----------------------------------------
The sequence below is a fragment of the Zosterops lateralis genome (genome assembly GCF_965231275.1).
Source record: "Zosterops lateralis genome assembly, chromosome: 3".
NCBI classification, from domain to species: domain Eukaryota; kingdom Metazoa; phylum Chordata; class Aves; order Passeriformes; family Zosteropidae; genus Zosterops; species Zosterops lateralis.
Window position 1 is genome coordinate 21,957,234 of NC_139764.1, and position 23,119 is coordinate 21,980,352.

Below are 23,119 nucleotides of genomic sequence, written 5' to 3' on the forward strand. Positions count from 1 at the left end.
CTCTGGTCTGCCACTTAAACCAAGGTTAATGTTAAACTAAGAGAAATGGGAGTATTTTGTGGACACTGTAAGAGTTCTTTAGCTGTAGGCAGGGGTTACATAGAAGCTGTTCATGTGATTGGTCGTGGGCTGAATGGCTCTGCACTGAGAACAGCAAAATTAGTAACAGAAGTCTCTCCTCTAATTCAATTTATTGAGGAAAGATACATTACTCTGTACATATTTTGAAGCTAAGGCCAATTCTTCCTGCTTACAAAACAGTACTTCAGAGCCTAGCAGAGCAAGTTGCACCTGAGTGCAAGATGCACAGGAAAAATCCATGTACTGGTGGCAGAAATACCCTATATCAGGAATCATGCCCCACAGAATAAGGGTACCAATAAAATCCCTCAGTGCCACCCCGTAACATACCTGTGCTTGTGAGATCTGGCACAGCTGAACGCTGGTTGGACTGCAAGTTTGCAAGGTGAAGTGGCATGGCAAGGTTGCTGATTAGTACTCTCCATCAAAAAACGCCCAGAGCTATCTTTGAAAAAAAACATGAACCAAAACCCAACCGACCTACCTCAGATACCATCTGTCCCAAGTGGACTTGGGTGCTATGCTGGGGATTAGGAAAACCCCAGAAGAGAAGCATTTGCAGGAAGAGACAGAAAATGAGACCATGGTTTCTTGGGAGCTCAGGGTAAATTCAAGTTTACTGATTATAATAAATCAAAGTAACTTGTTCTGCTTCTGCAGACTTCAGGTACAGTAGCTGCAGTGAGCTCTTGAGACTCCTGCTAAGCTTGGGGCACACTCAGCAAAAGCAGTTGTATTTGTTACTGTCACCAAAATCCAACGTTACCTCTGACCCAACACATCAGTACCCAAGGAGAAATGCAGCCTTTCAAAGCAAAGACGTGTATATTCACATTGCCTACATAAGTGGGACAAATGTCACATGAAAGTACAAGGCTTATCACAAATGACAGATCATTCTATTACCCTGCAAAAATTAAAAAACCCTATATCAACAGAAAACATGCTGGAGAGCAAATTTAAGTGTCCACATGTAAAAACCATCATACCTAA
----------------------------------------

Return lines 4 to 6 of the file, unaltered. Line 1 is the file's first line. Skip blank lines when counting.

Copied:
Window position 1 is genome coordinate 21,957,234 of NC_139764.1, and position 23,119 is coordinate 21,980,352.

Below are 23,119 nucleotides of genomic sequence, written 5' to 3' on the forward strand. Positions count from 1 at the left end.
CTCTGGTCTGCCACTTAAACCAAGGTTAATGTTAAACTAAGAGAAATGGGAGTATTTTGTGGACACTGTAAGAGTTCTTTAGCTGTAGGCAGGGGTTACATAGAAGCTGTTCATGTGATTGGTCGTGGGCTGAATGGCTCTGCACTGAGAACAGCAAAATTAGTAACAGAAGTCTCTCCTCTAATTCAATTTATTGAGGAAAGATACATTACTCTGTACATATTTTGAAGCTAAGGCCAATTCTTCCTGCTTACAAAACAGTACTTCAGAGCCTAGCAGAGCAAGTTGCACCTGAGTGCAAGATGCACAGGAAAAATCCATGTACTGGTGGCAGAAATACCCTATATCAGGAATCATGCCCCACAGAATAAGGGTACCAATAAAATCCCTCAGTGCCACCCCGTAACATACCTGTGCTTGTGAGATCTGGCACAGCTGAACGCTGGTTGGACTGCAAGTTTGCAAGGTGAAGTGGCATGGCAAGGTTGCTGATTAGTACTCTCCATCAAAAAACGCCCAGAGCTATCTTTGAAAAAAAACATGAACCAAAACCCAACCGACCTACCTCAGATACCATCTGTCCCAAGTGGACTTGGGTGCTATGCTGGGGATTAGGAAAACCCCAGAAGAGAAGCATTTGCAGGAAGAGACAGAAAATGAGACCATGGTTTCTTGGGAGCTCAGGGTAAATTCAAGTTTACTGATTATAATAAATCAAAGTAACTTGTTCTGCTTCTGCAGACTTCAGGTACAGTAGCTGCAGTGAGCTCTTGAGACTCCTGCTAAGCTTGGGGCACACTCAGCAAAAGCAGTTGTATTTGTTACTGTCACCAAAATCCAACGTTACCTCTGACCCAACACATCAGTACCCAAGGAGAAATGCAGCCTTTCAAAGCAAAGACGTGTATATTCACATTGCCTACATAAGTGGGACAAATGTCACATGAAAGTACAAGGCTTATCACAAATGACAGATCATTCTATTACCCTGCAAAAATTAAAAAACCCTATATCAACAGAAAACATGCTGGAGAGCAAATTTAAGTGTCCACATGTAAAAACCATCATACCTAA